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WHIPPING BOY - Heartworm   Print  E-mail 
Written by Graham Reed  
Sunday, 10 October 2004
Staggeringly, heartbreakingly, brilliant.

When was the last time a bunch of 30 somethings from Dublin made an album truly worthy of critical acclaim? If you're U2, with the world at your feet and the critics slaveringly over every move, then actual artistic merit doesn't matter, because they know it sells copies of Q. Somewhere though lies this neglected album, forever in the shadow of its stadium-filling counterparts.

 Musically it fits somewhere between "the Bends" and "Achtung Baby", yet if Sony had hung onto them and they had a pretty boy frontman, they could easily have been a match for the Stereophonics or Travis, to whom they share similar (alas superficial) territory. The comparisons end there though: whereas Travis and the Shiteophonics have only ever been plodding workaholic 3 chord pub rock, Whipping Boy inhabit the same arena with intelligence, melody and challenge. Their long deleted debut album (before "Heartworm"), which apparently sounded like My Bloody Valentine meets J&MC gave a pointer on how to mix this with pop sensibilities.

Tales of domestic violence and growing up in the 80's mix with melody and atonal melodic noise. From the lilting violin strains of the opening "Twinkle" to the closing paen to the schizophrenic moodswings within everyone ("A Natural") this album was easily overlooked in the 1995 post-Britpop Blur-Manics-Oasis-moronithon. The shame is, that this album beats all 3 of those hands down.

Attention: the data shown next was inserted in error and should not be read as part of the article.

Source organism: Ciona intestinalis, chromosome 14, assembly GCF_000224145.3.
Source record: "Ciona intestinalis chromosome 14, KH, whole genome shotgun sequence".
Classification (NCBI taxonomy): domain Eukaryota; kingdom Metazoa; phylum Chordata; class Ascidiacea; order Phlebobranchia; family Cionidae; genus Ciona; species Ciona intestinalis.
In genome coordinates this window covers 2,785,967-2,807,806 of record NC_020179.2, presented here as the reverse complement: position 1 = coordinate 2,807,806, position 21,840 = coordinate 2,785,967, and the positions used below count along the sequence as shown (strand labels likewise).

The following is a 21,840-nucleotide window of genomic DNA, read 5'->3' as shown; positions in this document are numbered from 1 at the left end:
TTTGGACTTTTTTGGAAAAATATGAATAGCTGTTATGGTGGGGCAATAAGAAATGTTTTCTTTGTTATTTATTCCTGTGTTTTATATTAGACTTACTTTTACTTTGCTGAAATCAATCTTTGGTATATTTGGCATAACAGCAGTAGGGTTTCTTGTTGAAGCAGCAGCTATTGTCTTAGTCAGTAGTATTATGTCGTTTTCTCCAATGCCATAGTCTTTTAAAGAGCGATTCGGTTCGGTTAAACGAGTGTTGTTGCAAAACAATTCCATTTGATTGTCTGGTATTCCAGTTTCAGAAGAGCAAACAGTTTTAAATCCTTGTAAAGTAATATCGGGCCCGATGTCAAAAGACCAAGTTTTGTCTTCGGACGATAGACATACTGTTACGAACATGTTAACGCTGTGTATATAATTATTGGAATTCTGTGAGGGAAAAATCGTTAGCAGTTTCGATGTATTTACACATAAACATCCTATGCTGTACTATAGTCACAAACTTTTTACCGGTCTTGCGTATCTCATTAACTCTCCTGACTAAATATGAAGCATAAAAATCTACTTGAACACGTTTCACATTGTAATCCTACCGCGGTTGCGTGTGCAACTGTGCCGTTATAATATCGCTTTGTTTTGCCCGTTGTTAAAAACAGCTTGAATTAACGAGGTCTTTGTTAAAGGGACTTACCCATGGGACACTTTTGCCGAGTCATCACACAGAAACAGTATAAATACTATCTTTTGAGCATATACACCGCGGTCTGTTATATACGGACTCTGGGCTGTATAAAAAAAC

A mix of instrumentation: acoustic guitars, white noise blinding guitars, soothing strings and a bittersweet lyricist in the acute storytelling Feargal Macghee. From the lyricism of Users ("Remember how not long ago/ we screwed away the pain") or the blatant confessionalism of "We Don't need Nobody Else" ("I hit you for the first time today, I didn't mean it, it just happened"), this owes as much to the Tindersticks or Nick Cave as it does to Radiohead, yet somehow set into pop sensibiltiies without losing any of its essential miserablism or melancholy. Yet somehow within there is an air of celebration, of jubilation, in the thorough mundanity of modern living, yet in a way that lacks the clanging blatantness or patronisation of the Manics , or  vacous mumblings of a Kelly Jones. Put simply, this album is an album out of time - 3 or 4 years later, it may well have reaped the praise and millions it deserved.

In the meantime, they carry on, and yet, with U2 remain talking loud and saying nothing, a band whose later works pale by comparison to the elegance and beauty of this album. Whipping Boy may be regaled to the "who"? books of history, but truly speaking, they should never have been in the shadow of U2 anyway. Whereas U2 seems to have been stuck in the same creative rut for a long time now, this isn't.

 If anything, the only thing this band did wrong was release this 6 months after "The Bends", which stole the thunder and plaudits this deserved. Had "The Bends" been released after this album, things could have been very different, because this album is every little bit the equal of that Radiohead masterpiece. People bought that in the droves...and ignored this. In a fair world, that would never have happened.


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